Faced with hundreds of complaints, the Town of Mont-Tremblant formed an ad hoc committee made up of residents, town councillors and track officials to try and resolve the noise issue. The residents’ pleas fell on deaf ears; according to the town, track management continued to schedule a bevy of “special events,” most of which included nonmufflered cars. In 2003, the town issued a letter of demand compelling the track to conform to its noise bylaw. Nevertheless, the races continued.

“They [track officials] screwed around, they didn’t want to conform, they didn’t want any sort of agreement with us,” says Tremblant Mayor Pierre Pilon. So, in 2006, the town asked for and received a court injunction against the track mandating that all race activity, save for one weekend, be held with mufflered cars. “When we got the injunction it softened them a bit,” Pilon says.

The next year, the town negotiated a settlement with track officials that would allow for six major events and 26 practice days a year without any noise limits. Club event cars had to have mufflers; the track was to be outfit-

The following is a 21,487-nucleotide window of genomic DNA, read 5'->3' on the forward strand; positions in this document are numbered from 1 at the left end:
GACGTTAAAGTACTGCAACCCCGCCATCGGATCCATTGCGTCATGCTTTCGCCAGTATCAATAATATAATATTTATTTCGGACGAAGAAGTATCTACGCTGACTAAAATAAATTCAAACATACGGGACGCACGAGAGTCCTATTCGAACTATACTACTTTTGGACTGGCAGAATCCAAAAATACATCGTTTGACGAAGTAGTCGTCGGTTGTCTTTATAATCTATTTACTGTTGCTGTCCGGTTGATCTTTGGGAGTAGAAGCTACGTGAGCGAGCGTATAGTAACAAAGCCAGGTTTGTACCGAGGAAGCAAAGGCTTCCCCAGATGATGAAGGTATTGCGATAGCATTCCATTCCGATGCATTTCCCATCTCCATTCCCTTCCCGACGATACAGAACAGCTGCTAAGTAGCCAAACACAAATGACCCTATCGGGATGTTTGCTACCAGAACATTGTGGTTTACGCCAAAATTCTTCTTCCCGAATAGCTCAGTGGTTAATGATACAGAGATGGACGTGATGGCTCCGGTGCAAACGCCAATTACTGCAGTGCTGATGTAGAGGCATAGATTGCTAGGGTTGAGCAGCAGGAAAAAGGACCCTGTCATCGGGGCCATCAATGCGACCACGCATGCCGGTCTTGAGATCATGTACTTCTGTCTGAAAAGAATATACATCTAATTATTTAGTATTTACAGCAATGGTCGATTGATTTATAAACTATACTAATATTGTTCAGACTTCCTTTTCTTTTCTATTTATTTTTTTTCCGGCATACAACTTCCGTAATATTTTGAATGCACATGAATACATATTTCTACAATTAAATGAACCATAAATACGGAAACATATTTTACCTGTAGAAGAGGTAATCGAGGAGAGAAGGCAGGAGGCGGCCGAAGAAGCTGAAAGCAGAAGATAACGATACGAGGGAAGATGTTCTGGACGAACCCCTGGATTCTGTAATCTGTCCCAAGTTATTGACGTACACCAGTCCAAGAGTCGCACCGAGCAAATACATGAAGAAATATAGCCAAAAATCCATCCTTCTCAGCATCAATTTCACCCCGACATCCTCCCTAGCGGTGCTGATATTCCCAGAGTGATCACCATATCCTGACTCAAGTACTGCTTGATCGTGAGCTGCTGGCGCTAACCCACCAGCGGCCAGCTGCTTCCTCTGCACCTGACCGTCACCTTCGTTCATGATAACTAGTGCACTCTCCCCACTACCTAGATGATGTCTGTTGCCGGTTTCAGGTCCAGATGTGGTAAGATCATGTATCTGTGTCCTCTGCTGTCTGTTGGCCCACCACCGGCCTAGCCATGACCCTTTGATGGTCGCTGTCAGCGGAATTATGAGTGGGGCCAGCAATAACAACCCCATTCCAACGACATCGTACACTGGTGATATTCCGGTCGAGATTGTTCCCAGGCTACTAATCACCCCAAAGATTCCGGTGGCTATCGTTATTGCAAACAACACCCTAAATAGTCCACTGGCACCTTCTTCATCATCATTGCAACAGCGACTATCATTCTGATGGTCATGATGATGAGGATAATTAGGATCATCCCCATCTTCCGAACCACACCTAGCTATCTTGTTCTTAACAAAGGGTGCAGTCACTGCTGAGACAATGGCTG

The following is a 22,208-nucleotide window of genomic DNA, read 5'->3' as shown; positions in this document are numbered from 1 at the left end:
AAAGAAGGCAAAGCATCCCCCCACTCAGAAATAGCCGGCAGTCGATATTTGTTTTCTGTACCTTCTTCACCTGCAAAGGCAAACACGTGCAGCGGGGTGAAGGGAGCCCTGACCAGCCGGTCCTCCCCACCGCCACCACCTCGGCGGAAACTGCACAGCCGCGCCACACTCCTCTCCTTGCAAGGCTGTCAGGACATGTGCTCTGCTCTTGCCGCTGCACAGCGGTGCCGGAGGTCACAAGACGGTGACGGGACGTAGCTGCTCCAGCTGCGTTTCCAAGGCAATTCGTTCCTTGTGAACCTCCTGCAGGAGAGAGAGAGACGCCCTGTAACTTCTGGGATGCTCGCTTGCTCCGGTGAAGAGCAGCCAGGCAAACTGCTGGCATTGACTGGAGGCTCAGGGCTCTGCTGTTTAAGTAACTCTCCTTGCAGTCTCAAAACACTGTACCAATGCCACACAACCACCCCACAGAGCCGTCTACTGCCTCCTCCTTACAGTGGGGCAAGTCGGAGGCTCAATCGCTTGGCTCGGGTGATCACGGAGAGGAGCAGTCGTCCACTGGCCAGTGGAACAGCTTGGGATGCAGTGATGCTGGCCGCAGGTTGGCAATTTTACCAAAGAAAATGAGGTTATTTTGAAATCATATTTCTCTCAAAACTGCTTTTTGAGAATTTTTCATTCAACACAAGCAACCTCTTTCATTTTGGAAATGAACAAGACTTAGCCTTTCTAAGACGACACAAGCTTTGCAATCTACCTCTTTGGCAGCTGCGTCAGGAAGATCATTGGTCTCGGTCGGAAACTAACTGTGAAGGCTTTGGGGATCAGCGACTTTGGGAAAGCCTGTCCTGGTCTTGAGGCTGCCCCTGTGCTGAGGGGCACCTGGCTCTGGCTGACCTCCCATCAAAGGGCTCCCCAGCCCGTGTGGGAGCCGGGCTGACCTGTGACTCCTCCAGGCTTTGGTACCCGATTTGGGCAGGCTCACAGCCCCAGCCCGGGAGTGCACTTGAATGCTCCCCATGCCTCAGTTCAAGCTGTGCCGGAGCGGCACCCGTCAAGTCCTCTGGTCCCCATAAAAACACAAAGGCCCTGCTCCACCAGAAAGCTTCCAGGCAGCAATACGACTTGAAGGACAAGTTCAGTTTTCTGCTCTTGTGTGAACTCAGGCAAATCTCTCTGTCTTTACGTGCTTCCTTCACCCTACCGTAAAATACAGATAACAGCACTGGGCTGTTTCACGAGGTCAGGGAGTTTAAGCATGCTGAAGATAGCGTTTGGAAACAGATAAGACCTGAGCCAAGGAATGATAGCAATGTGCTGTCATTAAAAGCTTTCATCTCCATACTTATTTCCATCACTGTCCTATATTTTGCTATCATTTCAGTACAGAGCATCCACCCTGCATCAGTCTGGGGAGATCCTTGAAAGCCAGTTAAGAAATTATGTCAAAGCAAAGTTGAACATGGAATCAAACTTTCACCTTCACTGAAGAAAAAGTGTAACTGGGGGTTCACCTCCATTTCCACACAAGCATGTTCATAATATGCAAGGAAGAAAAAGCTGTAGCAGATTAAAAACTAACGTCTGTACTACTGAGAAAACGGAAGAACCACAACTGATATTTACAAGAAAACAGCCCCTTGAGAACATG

ted with a noise metre transmitting, in real time, noise level readings to the Mont-Tremblant police station. Finally, track vice-president Vince Loughran offered two free tickets per household to those living near the track. The mayor heralded the agreement as a masterpiece of compromise; many residents near the track cried capitulation to Stroll and his money and have launched an additional lawsuit against this bylaw. (The bylaw case will be heard next spring; a date has yet to be set for the residents’ request for a permanent injunction against the track.)